Fully aware that a war was likely, if only as an opportunity to experiment with all the new “toys,” the nations of Europe formed a dizzying array of alliances that turned the continent into a powder keg. The spark soon followed. On June 28, 1914, the heir to the Austro-Hungarian Empire was assassinated by a Serbian group known as The Black Hand. Since Austrians and Serbians had been at odds with one another and had also made a number of security agreements with other nations, within a month, virtually all of Europe was at war.

If I sound a little glib, you should know that I do this intentionally. To summarize the causes of that war into the “three isms” is to admit the absence of an actual cause beyond the fact that these countries prepared for war; and therefore were compelled to fight it. Two decades later, WWII arose in the wake of the failed peace of WWI and had a few “isms” of its own

World War II has been cast as the necessary sacrifice to fend off the very real threat of a world dominated by fascism. True enough, but it might be wise to familiarize ourselves with the early trajectory of that threat, how the very idea took hold among enough people to rattle the entire planet.

This was the question on the mind of Milton Mayer, an American Jew of the 1950s, trying to figure out how a country like Germany could engage in such atrocities.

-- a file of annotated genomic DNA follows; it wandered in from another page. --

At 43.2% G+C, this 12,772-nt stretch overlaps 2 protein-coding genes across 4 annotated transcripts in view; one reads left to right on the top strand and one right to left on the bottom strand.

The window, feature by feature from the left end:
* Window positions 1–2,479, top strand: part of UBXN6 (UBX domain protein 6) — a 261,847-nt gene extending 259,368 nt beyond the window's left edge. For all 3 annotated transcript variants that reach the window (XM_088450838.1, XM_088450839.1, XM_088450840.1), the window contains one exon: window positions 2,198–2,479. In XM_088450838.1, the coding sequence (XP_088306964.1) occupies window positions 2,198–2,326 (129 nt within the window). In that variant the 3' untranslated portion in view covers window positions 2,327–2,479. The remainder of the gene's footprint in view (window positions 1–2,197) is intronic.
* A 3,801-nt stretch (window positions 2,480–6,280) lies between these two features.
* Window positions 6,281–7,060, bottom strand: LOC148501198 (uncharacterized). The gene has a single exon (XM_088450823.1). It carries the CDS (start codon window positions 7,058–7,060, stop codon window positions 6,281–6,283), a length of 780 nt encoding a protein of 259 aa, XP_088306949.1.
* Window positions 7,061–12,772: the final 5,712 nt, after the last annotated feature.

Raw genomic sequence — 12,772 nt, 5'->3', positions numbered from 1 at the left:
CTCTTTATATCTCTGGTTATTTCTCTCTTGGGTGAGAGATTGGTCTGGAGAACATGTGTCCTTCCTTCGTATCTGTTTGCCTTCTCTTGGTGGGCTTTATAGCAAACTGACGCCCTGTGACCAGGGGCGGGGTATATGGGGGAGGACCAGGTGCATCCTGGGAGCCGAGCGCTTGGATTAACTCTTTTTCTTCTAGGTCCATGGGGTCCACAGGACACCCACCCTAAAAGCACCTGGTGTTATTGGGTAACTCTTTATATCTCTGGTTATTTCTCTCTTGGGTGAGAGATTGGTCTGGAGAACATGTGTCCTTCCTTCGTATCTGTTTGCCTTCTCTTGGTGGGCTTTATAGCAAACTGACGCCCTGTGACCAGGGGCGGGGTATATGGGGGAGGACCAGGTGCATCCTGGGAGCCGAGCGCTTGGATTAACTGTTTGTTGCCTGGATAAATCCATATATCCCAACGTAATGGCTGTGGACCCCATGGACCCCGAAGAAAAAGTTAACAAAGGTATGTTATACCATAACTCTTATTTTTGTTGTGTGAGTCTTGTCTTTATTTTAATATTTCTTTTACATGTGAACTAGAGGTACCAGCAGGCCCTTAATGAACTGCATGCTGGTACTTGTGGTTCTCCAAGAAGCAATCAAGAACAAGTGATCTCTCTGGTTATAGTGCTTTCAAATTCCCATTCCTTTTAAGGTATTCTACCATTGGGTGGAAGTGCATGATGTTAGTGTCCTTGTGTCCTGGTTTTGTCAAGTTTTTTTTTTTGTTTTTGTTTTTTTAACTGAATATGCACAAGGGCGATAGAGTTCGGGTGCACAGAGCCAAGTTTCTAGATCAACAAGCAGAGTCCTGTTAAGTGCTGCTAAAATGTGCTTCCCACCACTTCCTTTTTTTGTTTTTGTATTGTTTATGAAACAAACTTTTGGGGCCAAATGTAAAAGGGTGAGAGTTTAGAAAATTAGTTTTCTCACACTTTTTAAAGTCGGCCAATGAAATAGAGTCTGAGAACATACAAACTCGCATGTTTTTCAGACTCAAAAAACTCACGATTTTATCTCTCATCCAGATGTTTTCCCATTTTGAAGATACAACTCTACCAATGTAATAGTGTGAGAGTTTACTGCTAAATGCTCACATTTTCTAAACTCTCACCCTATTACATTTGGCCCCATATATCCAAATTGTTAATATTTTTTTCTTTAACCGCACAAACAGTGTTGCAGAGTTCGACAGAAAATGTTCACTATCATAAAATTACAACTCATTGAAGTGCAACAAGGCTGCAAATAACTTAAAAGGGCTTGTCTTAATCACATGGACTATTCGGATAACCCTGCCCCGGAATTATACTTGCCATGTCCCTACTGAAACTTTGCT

In They Thought They Were Free: The Germans, 1933-1945, Mayer argues that, of seventy million Germans in the 1930s, it was less than two percent who propelled the machinery of Nazism. The crimes of all the rest amounted to nothing more than looking the other way even as they became increasingly troubled by the things they witnessed. This, I believe, is the primary lesson of this sordid era. Whether we have learned it or not is yet to be seen.

The bright side of all this dark thinking, despite the many wars that have popped up over the past nine decades, is that, since 1945, we have not come remotely close to doing to ourselves what we did in the first half of the twentieth century. Indeed, if we look at the casualties of war since 1945 on a per capita basis, one could argue that we have been living in one of the most peaceful eras in human history. (

Some have argued that this “Long Peace” is attributable to the rise of democracy, the broad emergence of pathways to a middle-class life, and the influence of international institutions that have collectively tempered the inclinations toward war. If this is so, we should be paying great attention to anything that threatens these foundations.

Considering the current crisis, as we find ourselves attending only to our own wounds and not very well at that, the rest of the world may find itself without the tempering influence of an America that, at one time, was able to exert its will to maintain the world order, which leads, perhaps, to Lesson Number Two: If we don’t, someone else, with their own ideas about how to organize things, surely will.


Jimmy P. Morgan

Jimmy P. Morgan is a semi-retired History teacher who writes about World Affairs, Social Justice, Politics, and Education. He can be reached at